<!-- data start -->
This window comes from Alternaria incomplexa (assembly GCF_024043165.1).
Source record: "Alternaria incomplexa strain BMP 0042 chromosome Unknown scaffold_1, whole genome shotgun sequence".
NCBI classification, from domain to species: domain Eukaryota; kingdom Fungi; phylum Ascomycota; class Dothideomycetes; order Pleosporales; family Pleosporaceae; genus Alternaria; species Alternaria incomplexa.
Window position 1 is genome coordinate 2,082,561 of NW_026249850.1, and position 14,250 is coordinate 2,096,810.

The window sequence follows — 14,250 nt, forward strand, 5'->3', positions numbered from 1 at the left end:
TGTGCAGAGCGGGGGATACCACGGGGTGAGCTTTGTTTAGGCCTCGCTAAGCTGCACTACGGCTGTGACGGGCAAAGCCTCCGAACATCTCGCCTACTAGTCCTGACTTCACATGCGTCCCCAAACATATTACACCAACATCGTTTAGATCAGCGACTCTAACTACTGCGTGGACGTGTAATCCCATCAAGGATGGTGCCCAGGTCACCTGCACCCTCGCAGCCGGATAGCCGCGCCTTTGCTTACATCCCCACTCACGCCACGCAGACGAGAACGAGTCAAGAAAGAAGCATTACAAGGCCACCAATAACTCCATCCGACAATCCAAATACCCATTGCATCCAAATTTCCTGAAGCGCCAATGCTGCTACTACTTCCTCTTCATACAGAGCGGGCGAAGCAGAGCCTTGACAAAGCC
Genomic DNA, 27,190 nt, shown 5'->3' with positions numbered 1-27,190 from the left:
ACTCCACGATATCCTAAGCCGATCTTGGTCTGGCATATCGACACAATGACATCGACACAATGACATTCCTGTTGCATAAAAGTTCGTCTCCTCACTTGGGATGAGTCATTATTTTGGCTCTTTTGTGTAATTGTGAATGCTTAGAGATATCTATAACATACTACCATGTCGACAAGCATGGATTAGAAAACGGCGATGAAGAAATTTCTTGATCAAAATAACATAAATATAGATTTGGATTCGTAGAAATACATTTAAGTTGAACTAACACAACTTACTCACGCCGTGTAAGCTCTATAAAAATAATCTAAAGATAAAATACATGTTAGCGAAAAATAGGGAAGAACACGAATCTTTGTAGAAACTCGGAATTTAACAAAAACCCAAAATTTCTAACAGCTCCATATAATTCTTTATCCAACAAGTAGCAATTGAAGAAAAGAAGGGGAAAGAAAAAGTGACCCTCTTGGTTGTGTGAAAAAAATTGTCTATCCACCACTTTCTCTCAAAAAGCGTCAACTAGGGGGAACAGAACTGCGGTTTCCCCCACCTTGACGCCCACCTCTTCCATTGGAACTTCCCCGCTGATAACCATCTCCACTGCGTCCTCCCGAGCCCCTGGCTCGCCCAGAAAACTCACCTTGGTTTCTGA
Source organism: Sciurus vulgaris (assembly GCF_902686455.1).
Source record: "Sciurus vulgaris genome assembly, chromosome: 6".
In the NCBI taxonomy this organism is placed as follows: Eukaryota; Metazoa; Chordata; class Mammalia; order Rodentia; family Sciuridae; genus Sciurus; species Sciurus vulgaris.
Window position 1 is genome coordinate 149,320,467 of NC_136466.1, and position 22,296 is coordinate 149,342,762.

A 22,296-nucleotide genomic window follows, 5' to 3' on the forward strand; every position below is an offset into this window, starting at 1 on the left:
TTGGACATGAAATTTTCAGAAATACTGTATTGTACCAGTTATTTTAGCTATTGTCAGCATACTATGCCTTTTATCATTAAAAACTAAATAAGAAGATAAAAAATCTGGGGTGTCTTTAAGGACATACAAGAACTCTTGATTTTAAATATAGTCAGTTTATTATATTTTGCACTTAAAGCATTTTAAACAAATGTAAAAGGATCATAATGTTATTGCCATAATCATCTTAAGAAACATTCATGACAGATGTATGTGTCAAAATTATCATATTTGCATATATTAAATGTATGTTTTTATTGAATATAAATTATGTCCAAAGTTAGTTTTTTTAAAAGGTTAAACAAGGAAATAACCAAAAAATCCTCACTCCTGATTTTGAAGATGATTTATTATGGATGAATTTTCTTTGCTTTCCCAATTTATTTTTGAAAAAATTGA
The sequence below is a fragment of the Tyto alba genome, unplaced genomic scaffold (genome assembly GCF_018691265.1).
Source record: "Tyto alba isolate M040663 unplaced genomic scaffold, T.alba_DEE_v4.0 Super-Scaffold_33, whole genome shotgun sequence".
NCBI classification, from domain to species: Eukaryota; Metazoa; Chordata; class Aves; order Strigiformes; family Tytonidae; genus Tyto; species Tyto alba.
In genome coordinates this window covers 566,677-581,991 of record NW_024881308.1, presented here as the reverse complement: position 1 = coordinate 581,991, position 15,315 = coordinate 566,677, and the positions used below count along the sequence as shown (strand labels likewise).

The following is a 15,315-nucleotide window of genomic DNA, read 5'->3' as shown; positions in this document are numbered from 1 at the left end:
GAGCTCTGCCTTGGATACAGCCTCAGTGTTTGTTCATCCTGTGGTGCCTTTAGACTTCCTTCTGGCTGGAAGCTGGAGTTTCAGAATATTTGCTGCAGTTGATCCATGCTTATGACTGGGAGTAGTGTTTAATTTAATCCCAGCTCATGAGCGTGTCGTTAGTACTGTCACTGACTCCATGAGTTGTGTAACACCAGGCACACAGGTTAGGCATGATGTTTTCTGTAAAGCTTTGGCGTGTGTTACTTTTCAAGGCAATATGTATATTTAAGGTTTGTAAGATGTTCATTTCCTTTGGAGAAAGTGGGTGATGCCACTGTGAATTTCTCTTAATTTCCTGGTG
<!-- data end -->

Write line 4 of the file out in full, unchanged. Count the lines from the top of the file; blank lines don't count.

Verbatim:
Window position 1 is genome coordinate 2,082,561 of NW_026249850.1, and position 14,250 is coordinate 2,096,810.